By TaRessa Stovall, Special to the NNPA from thedefendersonline.com –
While various states and the federal government play policy ping-pong on the issue of school desegregation/diversity, the plight of one mother has starkly symbolized the obstacles that often confront less-than-privileged parents who seek quality education for their children.
When Kelley Williams-Bolar, a single Black mother living in public housing in Akron, Ohio, was sentenced to 10 days in jail for sending her daughters to the Copley-Fairlawn school district outside of her educational jurisdiction, the issue of what parents—especially Black, low-income parents—will do to get their children a better education burst into the national consciousness.
“This is not the first time that a family has lied to get their children a better, safer education,” writes Lisa Belkin on The New York Times Parenting Blogs. “Throughout the country, financially strapped school districts have been increasing surveillance in the weakened economy … reluctant to spend money teaching students who are not legally entitled to be there.”
Williams-Bolar’s father lives in the Copley-Fairlawn district and in November, 2009, she was arrested and charged with two felony counts of tampering with official records for putting her father’s address on her daughters’ school records. “She was also charged with grand theft—the school wanted $30,000 in tuition for the two girls—but the jury could not reach a unanimous decision,” reported Newser.com.
“Williams-Bolar is not even the first parent accused of sneaking into this particular district during the particular years in question,” Belkin wrote on the Times blog. “As … noted in The Beacon Journal during the trial, ‘….school-district officials testified that some 30 to 40 similar residency issues had arisen with other families during the two years at issue in Williams-Bolar’s case. No one else faced criminal prosecution or civil court action, the school officials said.’”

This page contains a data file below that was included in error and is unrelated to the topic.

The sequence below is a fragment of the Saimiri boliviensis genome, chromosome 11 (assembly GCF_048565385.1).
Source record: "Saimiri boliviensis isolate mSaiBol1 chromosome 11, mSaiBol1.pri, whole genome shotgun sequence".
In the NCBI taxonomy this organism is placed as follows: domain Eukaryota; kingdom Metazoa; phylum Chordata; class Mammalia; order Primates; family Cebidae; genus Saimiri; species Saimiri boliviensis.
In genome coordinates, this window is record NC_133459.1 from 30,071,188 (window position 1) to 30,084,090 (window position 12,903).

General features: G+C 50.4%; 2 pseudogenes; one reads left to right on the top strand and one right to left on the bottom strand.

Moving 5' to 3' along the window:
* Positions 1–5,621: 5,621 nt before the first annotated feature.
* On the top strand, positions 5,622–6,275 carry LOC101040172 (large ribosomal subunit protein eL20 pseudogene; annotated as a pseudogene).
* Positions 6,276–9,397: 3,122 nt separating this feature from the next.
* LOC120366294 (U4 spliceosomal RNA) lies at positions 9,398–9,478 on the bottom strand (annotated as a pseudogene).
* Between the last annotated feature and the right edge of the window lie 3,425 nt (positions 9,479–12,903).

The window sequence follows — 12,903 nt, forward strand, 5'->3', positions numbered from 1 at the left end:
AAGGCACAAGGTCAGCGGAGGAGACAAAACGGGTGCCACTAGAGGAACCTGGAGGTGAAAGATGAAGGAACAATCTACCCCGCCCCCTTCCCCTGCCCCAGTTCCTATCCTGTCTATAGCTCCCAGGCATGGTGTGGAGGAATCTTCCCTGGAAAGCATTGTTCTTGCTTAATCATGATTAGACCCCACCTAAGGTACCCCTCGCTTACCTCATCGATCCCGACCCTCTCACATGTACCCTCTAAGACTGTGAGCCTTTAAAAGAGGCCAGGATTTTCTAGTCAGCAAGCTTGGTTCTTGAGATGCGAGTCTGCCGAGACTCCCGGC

The Superintendent admitted that similar cases are normally resolved without legal intervention. Ironically, the beleaguered mother was a semester away from completing an education degree at the University of Akron. She worked as a special needs teaching assistant at a local high school, but as a convicted felon, could no longer qualify for that position.
For days, the blogosphere was aflame with updates and opinions from all sides. Many debated whether race was an issue. Several wondered why the charges were so harsh but in spite of several pre-trial hearings, “the state would not move, would not budge, and offer Ms. Williams-Bolar to plead to a misdemeanor,” the Akron Beacon Journal stated.
The activist blogs Colorofchange.org and Change.org gathered more than 100,000 signatures on petitions in support of Williams-Bolar.
On January 27th, the notorious mother was released a day early, facing two years of probation and 80 hours of community service. In early February, Williams-Bolar met with the Reverends Jesse Jackson and Al Sharpton about her case. A rally is being planned in Ohio, and Congressman Jesse Jackson Jr. “is working to secure a Constitutional Amendment to guarantee all children access to an equal and high-quality education,” according to Newser.com.
On February 1st, Ohio Governor John Kasich, a Republican, issued a statement saying he was “really struck” by the issue. “Karen and I work hard to make a better future for our girls so when I first heard about Ms. Kelley Williams-Bolar’s case last week it really struck me, as it has many other people … Our laws exist for a reason and they must be enforced, but the idea that a woman would become a convicted felon for wanting a better future for her children is something that has rightly raised a lot of concern with people with people, including me.”
From the school district’s perspective, it boils down to dollars and cents. The school district spent about $6,000 to hire a private investigator to follow Williams-Bolar and her children and bring them to trial, according to NewsNet5 in Akron. “Copley-Fairlawn Superintendent Brian Poe said the district has lost hundreds of thousands of dollars because of children illegally enrolled in its schools. ‘If you’re paying taxes on a home here…those dollars need to stay home with our students,’” Poe reportedly told NewsNet5.
Which raises the question: what about those 30 to 40 other cases?
At the heart of the controversy is a parent’s drive to seek the best for their children, and the question of what parents will risk for better opportunities “I did this for them, so there it is,” Williams-Bolar told ABC News . “I did this for them.”
TaRessa Stovall is Managing Editor of TheDefendersOnline.
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